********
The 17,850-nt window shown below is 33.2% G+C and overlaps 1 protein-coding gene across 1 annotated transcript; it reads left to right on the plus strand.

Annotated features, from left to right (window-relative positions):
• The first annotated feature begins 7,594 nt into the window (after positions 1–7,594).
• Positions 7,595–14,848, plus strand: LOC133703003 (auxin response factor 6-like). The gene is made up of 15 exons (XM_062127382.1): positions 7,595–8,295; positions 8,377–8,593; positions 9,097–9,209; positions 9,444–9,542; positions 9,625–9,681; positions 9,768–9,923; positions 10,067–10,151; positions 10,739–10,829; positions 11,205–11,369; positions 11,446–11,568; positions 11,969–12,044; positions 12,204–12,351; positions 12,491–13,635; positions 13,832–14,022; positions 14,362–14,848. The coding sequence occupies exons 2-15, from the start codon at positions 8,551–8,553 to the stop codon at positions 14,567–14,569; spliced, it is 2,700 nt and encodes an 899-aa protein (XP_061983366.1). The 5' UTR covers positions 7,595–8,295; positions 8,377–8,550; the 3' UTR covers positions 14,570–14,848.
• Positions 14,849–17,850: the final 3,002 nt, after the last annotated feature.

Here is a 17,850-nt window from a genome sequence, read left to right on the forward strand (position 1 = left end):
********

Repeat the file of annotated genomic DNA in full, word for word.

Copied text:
The 17,850-nt window shown below is 33.2% G+C and overlaps 1 protein-coding gene across 1 annotated transcript; it reads left to right on the plus strand.

Annotated features, from left to right (window-relative positions):
• The first annotated feature begins 7,594 nt into the window (after positions 1–7,594).
• Positions 7,595–14,848, plus strand: LOC133703003 (auxin response factor 6-like). The gene is made up of 15 exons (XM_062127382.1): positions 7,595–8,295; positions 8,377–8,593; positions 9,097–9,209; positions 9,444–9,542; positions 9,625–9,681; positions 9,768–9,923; positions 10,067–10,151; positions 10,739–10,829; positions 11,205–11,369; positions 11,446–11,568; positions 11,969–12,044; positions 12,204–12,351; positions 12,491–13,635; positions 13,832–14,022; positions 14,362–14,848. The coding sequence occupies exons 2-15, from the start codon at positions 8,551–8,553 to the stop codon at positions 14,567–14,569; spliced, it is 2,700 nt and encodes an 899-aa protein (XP_061983366.1). The 5' UTR covers positions 7,595–8,295; positions 8,377–8,550; the 3' UTR covers positions 14,570–14,848.
• Positions 14,849–17,850: the final 3,002 nt, after the last annotated feature.

Here is a 17,850-nt window from a genome sequence, read left to right on the forward strand (position 1 = left end):